How is try/catch, defer, and errdefer compiled?

Is try just a branch? Does try/catch unreachable still generate that branch? Is there anyway to avoid that?

How are these compiled? Are they a function call each? Similar to a goto? In C++ exception handling code (throw/catch) are usually marked cold and to move out of the way. Is the same done with errdefer?

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try is catch |err| return err;

catch unreachable can optimize the branch to not exists (The most probable)

errdefer will run when the error return branch is reached, catch I think is cold, but there is

if(some_value_error_union) |some_value| {} else |err| {}
which wouldn’t be on cold

errdefer itself I think is just added at the end of the error return paths, and those are cold sometimes, but I don’t know all about the codegen =D

x catch unreachable should not generate any branch in unsafe (ReleaseFast/ReleaseSmall) builds. In unsafe builds, unreachable is a hint to the optimizer that this code paths is guaranteed never to be taken: this allows it to easily eliminate the branch in question. So x catch unreachable would just assume that the value is never an error, unwrapping the payload directly. Of course, in safe builds, unreachable is a safety panic, so there will still be a branch. (Probably in future we’ll automatically mark that branch as unlikely in the optimizer to slightly improve performance of safe builds, but the compiler never really does likeliness annotation for any branch at the minute.)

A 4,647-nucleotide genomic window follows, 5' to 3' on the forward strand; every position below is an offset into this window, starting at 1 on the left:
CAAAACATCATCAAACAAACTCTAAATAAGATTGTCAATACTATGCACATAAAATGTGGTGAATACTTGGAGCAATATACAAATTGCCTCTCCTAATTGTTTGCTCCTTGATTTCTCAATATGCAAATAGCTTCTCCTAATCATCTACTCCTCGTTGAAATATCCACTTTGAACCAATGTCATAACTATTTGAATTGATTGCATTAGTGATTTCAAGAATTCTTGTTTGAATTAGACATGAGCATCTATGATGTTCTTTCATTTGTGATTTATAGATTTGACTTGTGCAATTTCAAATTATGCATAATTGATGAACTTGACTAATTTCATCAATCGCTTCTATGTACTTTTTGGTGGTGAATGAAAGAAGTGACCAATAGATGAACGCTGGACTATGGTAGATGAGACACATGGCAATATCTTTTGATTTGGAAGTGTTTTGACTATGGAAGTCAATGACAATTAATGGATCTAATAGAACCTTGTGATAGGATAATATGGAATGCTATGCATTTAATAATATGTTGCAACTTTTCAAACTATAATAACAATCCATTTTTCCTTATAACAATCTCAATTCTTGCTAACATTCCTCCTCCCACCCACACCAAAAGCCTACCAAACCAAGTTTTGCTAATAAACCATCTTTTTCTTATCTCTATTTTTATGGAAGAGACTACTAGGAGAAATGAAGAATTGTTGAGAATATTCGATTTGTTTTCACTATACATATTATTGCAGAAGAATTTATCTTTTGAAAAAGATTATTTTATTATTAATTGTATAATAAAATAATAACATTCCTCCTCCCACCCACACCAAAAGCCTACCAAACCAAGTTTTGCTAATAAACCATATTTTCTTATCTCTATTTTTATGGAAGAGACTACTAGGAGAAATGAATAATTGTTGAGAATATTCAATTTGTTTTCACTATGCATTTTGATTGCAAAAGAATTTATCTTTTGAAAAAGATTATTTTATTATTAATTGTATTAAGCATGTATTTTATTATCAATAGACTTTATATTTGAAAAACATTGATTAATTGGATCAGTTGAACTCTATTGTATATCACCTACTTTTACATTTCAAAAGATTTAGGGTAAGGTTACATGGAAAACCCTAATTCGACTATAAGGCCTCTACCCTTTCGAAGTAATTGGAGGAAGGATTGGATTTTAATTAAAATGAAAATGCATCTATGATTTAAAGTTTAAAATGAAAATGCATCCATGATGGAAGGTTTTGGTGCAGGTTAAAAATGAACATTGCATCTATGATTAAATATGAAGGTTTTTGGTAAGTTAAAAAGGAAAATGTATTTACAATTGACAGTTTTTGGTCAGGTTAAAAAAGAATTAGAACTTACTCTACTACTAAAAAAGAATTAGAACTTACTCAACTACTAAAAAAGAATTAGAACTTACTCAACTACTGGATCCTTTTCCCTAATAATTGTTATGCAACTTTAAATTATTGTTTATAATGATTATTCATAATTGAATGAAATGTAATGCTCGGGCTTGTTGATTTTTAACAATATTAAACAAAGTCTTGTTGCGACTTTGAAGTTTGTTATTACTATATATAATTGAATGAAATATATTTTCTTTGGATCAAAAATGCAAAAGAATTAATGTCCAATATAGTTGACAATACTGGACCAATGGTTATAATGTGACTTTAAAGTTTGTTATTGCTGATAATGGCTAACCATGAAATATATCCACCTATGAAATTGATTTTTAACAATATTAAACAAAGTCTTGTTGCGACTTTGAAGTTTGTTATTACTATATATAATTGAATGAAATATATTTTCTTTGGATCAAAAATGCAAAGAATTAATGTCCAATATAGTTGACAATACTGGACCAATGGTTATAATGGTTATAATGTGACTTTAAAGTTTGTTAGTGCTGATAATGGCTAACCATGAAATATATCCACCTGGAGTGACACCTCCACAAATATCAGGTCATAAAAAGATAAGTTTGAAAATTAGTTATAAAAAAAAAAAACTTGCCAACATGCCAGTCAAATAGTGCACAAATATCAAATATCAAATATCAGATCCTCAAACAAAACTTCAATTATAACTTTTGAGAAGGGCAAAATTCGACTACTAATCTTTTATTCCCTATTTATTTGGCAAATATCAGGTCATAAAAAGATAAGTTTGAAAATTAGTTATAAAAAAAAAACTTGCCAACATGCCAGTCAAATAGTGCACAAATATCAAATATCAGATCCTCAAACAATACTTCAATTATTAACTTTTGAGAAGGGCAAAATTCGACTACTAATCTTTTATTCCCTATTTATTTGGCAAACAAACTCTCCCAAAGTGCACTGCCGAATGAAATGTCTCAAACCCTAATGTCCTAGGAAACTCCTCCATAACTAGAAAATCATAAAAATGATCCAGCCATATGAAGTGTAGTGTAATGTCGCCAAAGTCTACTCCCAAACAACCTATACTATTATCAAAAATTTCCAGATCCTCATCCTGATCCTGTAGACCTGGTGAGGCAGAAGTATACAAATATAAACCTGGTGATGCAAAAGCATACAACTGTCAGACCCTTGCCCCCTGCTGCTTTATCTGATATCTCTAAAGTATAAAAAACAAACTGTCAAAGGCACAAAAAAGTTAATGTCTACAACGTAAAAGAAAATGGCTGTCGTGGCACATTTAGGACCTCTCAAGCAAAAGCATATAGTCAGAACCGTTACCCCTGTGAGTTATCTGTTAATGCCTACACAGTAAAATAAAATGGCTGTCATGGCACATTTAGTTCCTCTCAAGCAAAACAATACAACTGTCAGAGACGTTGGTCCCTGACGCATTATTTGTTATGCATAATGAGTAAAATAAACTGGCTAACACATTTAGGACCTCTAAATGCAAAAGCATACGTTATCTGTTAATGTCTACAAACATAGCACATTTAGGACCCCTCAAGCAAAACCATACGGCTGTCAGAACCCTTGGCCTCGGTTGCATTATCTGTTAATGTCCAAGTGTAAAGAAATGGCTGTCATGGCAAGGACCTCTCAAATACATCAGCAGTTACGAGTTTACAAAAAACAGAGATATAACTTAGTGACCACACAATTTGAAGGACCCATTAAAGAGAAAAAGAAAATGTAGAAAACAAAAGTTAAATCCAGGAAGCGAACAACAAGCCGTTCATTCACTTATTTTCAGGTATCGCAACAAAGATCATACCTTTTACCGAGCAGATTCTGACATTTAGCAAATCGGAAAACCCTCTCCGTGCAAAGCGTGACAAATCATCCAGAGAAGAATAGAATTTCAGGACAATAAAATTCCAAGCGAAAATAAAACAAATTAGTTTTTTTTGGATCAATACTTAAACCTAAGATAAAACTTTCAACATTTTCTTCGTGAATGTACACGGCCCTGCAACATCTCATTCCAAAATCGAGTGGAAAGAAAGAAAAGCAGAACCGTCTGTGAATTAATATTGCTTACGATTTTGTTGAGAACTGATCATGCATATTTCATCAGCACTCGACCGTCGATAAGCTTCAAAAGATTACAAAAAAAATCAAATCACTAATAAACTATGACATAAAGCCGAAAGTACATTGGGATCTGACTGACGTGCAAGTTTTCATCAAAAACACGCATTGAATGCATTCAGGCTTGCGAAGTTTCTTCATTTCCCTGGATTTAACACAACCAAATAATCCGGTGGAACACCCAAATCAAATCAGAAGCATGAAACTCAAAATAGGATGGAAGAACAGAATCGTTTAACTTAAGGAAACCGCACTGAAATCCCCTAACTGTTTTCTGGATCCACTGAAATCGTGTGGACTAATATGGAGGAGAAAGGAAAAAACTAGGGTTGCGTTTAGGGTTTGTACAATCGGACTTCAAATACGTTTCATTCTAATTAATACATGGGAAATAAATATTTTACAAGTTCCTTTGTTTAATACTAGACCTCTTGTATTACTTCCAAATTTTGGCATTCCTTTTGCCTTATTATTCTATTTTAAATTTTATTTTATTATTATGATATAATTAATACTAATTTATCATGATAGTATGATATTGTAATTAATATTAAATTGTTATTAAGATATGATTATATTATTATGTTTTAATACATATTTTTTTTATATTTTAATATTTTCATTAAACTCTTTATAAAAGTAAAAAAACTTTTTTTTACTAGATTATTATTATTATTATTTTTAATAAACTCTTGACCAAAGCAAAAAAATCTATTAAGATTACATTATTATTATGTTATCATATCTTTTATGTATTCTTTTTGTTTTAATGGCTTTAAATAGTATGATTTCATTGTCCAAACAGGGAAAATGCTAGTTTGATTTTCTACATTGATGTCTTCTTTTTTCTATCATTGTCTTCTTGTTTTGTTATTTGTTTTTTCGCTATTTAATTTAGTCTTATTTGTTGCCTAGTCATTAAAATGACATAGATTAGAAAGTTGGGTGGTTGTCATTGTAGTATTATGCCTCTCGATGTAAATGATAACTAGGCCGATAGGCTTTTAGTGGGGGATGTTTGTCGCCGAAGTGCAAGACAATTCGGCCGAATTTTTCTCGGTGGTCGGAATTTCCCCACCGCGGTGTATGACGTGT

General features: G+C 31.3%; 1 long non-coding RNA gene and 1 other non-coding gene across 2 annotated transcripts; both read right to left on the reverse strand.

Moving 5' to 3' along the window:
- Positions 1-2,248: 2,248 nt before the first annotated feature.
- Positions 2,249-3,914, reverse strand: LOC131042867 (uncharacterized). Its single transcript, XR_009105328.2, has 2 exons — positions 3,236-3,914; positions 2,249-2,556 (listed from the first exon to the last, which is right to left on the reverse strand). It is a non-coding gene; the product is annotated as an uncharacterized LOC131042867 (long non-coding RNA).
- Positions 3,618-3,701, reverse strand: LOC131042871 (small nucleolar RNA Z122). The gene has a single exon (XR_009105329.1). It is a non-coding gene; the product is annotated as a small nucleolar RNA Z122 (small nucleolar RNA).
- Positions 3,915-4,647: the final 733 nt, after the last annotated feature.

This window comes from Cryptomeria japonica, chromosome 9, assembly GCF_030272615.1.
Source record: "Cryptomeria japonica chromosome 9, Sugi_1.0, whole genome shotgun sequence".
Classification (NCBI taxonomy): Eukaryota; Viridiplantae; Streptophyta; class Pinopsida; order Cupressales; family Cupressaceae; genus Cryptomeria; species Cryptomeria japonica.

As an aside, it’s somewhat common to hear this phrased as something like “x catch unreachable asserts that x is not an error”. The term “assert” is (in my experience) generally used a little more precisely in Zig than in some other languages, to mean “will trigger a panic in safe builds, and can be assumed by the optimizer in unsafe builds”. unreachable is our primitive for this, and the standard library function std.debug.assert simply does if (!expected_condition) unreachable;, so you get the optimization advantages!

defer and errdefer, as currently implemented, actually duplicate the deferred expressions at every return path of a function. As such, it’s sometimes worth avoiding using them too much, or particularly with very large expressions. We could, of course, change this in the future to mimic something like the C goto cleanup pattern.


Write your code, paste it into, then you’ll know exactly how it compiles. Yes, sometimes you create a branch to handle errors properly, but if you are expecting errors to not happen the vast majority of the time, then your branch predictor should correctly predict the destination of the branch almost every time.

// try.zig
const TheError = error {

fn failure() !void {
    return TheError.WeBoobed;

pub fn main() !void {
    try failure();


/opt/zig-0.11/zig build-exe try.zig -femit-asm -O ReleaseFast -fstrip -fsingle-threaded

Then look into try.s

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Yes it should have 100% prediction (and on the times there is an error, we don’t care). But that still fills up the branch prediction and branch target prediction hardware that would be better of unused and cause other branches to not predict correctly possibly. It will also add small pressure to the icache and if in a loop will likely kill the Loop Stream Decoder optimization.